In past relationships, men would be attracted to a gregarious, bubbly me that would then eventually give way for stretches in favor of a more sullen, burdened, intense girl, troubled by the world and uncomfortable in her own mind. They would pine aloud for the "old Kitty" to return. And I would vacillate between guilt about why I couldn't just "snap out of it," convinced I must always perform at a 10 to be loved, and anger at their stupid, shallow, asshole ways, convinced I must end this relationship and swear off men. I am both people. I. am. both. people.

I read a book once called Imagining Robert written by the brother of a mentally ill man. In it, the author longs for his brother as he was pre-illness onset. However, with years of the disease to color their lives, he smartly ponders who his brother might be if the doctors actually find this "magic pill" cure they are constantly promising is just around the corner. What of his other life (other self) that prevailed for years? Is that simply cut away and brushed aside as an aberration? This, this happy person, in line with what society expects is the "real" personality then?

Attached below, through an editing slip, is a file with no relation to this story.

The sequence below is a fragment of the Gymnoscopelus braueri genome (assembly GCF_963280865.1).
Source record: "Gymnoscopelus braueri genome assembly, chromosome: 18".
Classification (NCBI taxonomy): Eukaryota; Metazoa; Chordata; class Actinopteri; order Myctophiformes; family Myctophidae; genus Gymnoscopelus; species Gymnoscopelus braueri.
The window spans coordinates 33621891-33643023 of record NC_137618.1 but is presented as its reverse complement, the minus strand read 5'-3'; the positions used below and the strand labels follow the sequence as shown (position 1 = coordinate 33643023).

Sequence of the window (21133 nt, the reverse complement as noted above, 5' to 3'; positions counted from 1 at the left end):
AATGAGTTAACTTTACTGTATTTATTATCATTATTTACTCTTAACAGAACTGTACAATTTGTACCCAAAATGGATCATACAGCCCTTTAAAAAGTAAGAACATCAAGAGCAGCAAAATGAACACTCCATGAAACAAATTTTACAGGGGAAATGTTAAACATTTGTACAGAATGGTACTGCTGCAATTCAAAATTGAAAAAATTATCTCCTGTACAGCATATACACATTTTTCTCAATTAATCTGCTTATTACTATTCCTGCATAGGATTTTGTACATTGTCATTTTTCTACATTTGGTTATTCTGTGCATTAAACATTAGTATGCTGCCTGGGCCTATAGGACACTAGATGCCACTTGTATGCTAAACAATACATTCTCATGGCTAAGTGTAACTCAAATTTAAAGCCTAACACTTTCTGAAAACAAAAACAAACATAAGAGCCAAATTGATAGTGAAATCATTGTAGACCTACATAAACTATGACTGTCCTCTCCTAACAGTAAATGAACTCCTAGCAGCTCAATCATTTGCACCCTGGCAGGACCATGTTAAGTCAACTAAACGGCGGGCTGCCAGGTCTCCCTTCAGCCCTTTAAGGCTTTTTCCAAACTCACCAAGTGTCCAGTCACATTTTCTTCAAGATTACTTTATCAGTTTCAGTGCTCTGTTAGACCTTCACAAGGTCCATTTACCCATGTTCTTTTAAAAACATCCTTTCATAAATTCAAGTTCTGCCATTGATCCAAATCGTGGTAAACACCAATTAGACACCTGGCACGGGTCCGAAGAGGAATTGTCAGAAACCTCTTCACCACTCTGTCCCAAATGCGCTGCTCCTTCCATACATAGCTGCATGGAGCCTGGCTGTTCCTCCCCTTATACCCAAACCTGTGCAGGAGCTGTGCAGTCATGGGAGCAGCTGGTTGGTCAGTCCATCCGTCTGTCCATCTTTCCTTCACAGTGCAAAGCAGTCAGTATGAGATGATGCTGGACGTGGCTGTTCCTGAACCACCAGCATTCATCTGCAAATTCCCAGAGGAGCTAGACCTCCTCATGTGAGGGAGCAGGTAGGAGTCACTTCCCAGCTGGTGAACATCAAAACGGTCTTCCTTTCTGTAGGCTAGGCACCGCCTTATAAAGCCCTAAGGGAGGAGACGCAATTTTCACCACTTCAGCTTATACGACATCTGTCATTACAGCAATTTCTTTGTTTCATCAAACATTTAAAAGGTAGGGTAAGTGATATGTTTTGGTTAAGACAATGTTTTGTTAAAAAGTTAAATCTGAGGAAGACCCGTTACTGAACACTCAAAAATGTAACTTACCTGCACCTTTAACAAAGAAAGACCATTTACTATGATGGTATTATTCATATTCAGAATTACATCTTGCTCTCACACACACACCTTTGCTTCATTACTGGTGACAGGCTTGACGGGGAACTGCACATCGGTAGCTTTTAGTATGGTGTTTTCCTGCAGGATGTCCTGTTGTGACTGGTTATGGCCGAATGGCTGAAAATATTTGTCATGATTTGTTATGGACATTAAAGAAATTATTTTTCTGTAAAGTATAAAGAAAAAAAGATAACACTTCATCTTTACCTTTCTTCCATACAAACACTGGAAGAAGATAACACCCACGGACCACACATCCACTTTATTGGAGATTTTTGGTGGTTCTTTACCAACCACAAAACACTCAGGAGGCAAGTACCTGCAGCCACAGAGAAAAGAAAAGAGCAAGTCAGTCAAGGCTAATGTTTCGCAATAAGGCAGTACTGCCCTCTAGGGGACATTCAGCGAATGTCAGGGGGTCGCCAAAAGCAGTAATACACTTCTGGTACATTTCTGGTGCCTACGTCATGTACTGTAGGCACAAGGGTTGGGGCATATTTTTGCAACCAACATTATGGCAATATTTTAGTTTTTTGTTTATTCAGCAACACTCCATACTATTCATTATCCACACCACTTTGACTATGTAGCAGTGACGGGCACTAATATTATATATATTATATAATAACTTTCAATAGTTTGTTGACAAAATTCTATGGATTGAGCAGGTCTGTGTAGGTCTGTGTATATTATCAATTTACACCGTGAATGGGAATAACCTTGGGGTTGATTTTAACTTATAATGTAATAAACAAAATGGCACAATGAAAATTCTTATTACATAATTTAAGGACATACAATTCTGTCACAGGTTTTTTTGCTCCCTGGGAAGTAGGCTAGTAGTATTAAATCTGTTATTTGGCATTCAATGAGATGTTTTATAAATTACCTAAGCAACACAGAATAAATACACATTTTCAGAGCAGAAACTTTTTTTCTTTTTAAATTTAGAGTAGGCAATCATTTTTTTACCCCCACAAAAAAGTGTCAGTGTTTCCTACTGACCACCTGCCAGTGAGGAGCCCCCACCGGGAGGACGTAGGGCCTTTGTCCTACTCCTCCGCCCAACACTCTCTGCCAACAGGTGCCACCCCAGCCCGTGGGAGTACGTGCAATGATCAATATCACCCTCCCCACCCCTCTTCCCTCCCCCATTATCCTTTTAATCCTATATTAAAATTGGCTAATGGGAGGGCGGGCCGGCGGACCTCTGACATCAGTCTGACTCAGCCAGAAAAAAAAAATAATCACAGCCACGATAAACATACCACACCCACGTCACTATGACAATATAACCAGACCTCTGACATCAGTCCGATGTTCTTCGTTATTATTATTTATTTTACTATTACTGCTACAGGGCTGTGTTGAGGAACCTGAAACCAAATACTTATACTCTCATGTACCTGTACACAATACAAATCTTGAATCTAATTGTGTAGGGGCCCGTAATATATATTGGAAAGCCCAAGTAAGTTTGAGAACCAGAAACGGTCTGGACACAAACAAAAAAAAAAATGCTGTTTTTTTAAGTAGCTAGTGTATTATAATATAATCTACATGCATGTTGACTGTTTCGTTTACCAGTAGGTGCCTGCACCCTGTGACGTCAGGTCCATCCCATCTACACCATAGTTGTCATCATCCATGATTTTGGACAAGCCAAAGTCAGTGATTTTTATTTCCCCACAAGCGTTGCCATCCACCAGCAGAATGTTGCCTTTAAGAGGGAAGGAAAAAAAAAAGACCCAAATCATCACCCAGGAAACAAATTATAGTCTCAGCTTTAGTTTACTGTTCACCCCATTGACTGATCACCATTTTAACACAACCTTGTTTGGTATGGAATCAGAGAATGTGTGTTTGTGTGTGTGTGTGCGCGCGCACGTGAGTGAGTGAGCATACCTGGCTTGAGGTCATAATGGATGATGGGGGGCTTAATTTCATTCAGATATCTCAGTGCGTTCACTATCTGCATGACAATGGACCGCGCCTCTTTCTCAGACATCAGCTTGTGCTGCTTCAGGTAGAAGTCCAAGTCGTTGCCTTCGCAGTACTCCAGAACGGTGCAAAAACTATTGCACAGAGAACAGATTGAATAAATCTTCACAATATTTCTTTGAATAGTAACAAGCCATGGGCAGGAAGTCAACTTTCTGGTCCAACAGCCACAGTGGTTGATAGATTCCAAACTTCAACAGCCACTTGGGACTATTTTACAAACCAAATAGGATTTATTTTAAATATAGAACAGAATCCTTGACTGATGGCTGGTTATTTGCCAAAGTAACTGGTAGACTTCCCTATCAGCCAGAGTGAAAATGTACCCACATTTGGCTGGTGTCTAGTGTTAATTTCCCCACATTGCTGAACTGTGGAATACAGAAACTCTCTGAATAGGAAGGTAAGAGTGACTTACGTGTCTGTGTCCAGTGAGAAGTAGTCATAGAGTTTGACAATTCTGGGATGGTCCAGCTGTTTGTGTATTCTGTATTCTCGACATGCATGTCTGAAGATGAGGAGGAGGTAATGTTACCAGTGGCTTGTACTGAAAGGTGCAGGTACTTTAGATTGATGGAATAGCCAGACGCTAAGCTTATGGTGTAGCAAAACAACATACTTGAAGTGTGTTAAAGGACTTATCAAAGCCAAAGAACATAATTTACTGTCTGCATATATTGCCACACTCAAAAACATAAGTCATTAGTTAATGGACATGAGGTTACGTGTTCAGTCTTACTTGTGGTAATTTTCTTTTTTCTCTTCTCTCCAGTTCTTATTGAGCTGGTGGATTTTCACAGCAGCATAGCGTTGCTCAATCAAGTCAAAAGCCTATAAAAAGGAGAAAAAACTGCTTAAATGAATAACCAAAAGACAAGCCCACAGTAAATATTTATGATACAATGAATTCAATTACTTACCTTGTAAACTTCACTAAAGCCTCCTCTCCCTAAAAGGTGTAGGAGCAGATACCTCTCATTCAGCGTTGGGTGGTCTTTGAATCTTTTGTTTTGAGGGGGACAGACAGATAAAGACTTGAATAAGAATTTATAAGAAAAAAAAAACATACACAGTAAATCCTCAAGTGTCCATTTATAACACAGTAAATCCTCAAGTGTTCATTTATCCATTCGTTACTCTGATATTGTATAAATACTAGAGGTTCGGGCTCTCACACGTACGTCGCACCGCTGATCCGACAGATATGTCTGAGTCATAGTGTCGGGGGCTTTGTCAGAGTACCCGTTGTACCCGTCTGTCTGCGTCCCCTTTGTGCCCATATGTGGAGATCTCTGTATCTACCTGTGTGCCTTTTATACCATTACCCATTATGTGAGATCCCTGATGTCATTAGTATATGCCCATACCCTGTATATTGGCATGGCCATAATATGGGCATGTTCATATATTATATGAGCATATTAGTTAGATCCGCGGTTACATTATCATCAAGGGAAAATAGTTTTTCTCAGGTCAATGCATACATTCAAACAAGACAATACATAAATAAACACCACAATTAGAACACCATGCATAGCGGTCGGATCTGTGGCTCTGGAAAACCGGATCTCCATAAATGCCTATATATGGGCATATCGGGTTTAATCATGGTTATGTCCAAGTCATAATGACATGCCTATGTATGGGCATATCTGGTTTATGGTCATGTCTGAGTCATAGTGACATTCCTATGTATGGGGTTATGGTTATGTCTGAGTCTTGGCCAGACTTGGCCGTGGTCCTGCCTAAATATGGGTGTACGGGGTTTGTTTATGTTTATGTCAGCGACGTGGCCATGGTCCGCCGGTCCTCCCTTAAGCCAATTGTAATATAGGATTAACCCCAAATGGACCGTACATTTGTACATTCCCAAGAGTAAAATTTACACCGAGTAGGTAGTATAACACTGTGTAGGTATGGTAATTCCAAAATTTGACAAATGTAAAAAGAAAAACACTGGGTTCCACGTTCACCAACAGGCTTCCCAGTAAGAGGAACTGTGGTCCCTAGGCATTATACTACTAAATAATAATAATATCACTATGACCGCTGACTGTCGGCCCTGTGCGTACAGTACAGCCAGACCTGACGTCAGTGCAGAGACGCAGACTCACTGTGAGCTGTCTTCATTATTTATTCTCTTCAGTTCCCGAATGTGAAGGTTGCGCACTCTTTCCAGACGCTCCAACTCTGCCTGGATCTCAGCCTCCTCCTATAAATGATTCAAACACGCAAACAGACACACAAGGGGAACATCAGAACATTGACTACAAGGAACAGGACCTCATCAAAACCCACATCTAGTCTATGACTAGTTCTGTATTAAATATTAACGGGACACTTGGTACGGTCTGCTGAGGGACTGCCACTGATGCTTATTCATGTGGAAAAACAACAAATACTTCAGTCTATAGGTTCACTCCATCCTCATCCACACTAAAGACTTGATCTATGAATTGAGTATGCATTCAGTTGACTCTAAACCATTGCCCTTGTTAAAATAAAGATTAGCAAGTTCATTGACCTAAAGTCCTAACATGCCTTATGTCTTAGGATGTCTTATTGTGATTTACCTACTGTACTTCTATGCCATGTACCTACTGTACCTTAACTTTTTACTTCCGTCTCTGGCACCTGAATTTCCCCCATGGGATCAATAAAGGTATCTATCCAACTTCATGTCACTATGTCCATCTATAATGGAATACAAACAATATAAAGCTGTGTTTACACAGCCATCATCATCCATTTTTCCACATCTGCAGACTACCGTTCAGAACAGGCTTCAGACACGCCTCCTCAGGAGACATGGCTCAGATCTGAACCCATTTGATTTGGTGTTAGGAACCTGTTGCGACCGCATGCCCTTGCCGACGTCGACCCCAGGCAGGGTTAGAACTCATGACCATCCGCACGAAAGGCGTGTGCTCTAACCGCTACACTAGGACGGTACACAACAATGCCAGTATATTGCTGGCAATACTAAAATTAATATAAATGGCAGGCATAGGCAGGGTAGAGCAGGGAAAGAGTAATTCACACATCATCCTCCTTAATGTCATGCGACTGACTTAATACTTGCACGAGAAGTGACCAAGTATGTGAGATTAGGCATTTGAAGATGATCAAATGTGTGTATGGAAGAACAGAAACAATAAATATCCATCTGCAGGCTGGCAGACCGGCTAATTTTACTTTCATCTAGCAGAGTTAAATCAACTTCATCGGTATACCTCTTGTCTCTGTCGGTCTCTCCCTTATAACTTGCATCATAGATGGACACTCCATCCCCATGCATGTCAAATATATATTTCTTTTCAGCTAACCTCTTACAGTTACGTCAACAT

Dr Brilliant (formerly Dr Dull) told me in our initial meeting at my 12-week mark that the emotional inconsistencies of pregnancy can take some getting used to. You may feel a certain way, she offered, and not understand why. I had to stop myself from laughing in her face. Lady, please. I'm not only familiar with erratic emotions, I wrote the blog on it. Pregnant, schmegnant.

I am someone who experiences life in extremes, in fits and starts, from within a sensitivity bubble. What's that condition Sylvia Plath had where she couldn't weed out any stimuli? Exactly. I can, as an old roommate once commented, have issues with my breakfast cereal, but minutes later I can also fall passionately in love with a jingle on a TV commercial and find renewed hope in humanity. The world is hot to the touch, my pillow is soaking wet, my laugh is inappropriate and travels across crowded rooms to the ears of self-appointed judges in moments of quiet reverence. I don't know the names of Hollywood stars and don't bother asking because no, I've never seen that movie. My books all have post-its at my favorite quotations, my car is a venue for commentary on social justice, three a.m. is just as good a time as any to paint, scream, try on the contents of my closet.

Lady, doctor, honey, my emotions minus this nine-month hormone shot would wear you out in no time flat. It'll take me no fewer than 250 words to describe how you just straightened your lab coat with your left hand. My words will cut to the marrow or sprinkle you generously with magic dust, depending on my whim and purpose. I don't miss much. So please, spare me the advice column on the "ups and downs" of pregnancy. I'm alive. You, I frankly can't vouch for.

Perhaps they should include this Navel Gazing as required reading in med school. Or maybe just my blog. ;-)